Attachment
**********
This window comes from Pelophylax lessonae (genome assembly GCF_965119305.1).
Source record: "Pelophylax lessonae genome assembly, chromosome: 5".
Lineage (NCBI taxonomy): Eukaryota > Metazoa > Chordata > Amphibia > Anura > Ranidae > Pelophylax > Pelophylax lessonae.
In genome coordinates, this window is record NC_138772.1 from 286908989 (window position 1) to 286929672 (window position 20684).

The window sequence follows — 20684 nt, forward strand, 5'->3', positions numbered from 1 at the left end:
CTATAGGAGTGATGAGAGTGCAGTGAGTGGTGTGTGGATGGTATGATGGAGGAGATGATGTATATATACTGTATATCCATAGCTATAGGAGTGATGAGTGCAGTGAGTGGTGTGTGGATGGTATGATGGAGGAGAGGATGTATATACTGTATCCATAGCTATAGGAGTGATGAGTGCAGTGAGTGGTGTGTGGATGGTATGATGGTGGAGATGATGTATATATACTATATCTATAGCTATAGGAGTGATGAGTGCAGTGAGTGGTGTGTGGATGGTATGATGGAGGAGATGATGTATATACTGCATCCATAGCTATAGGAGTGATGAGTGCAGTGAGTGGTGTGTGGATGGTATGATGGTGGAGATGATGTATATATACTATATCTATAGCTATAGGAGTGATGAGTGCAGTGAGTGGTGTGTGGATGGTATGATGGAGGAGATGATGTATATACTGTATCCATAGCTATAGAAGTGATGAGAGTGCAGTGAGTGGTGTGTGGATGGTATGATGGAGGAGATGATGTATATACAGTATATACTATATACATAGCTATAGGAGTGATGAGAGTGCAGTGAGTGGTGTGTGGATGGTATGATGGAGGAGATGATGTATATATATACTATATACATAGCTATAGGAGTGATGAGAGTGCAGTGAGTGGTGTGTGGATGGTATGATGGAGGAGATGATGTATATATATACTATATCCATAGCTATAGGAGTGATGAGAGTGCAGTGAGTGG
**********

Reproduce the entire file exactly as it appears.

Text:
This window comes from Pelophylax lessonae (genome assembly GCF_965119305.1).
Source record: "Pelophylax lessonae genome assembly, chromosome: 5".
Lineage (NCBI taxonomy): Eukaryota > Metazoa > Chordata > Amphibia > Anura > Ranidae > Pelophylax > Pelophylax lessonae.
In genome coordinates, this window is record NC_138772.1 from 286908989 (window position 1) to 286929672 (window position 20684).

The window sequence follows — 20684 nt, forward strand, 5'->3', positions numbered from 1 at the left end:
CTATAGGAGTGATGAGAGTGCAGTGAGTGGTGTGTGGATGGTATGATGGAGGAGATGATGTATATATACTGTATATCCATAGCTATAGGAGTGATGAGTGCAGTGAGTGGTGTGTGGATGGTATGATGGAGGAGAGGATGTATATACTGTATCCATAGCTATAGGAGTGATGAGTGCAGTGAGTGGTGTGTGGATGGTATGATGGTGGAGATGATGTATATATACTATATCTATAGCTATAGGAGTGATGAGTGCAGTGAGTGGTGTGTGGATGGTATGATGGAGGAGATGATGTATATACTGCATCCATAGCTATAGGAGTGATGAGTGCAGTGAGTGGTGTGTGGATGGTATGATGGTGGAGATGATGTATATATACTATATCTATAGCTATAGGAGTGATGAGTGCAGTGAGTGGTGTGTGGATGGTATGATGGAGGAGATGATGTATATACTGTATCCATAGCTATAGAAGTGATGAGAGTGCAGTGAGTGGTGTGTGGATGGTATGATGGAGGAGATGATGTATATACAGTATATACTATATACATAGCTATAGGAGTGATGAGAGTGCAGTGAGTGGTGTGTGGATGGTATGATGGAGGAGATGATGTATATATATACTATATACATAGCTATAGGAGTGATGAGAGTGCAGTGAGTGGTGTGTGGATGGTATGATGGAGGAGATGATGTATATATATACTATATCCATAGCTATAGGAGTGATGAGAGTGCAGTGAGTGG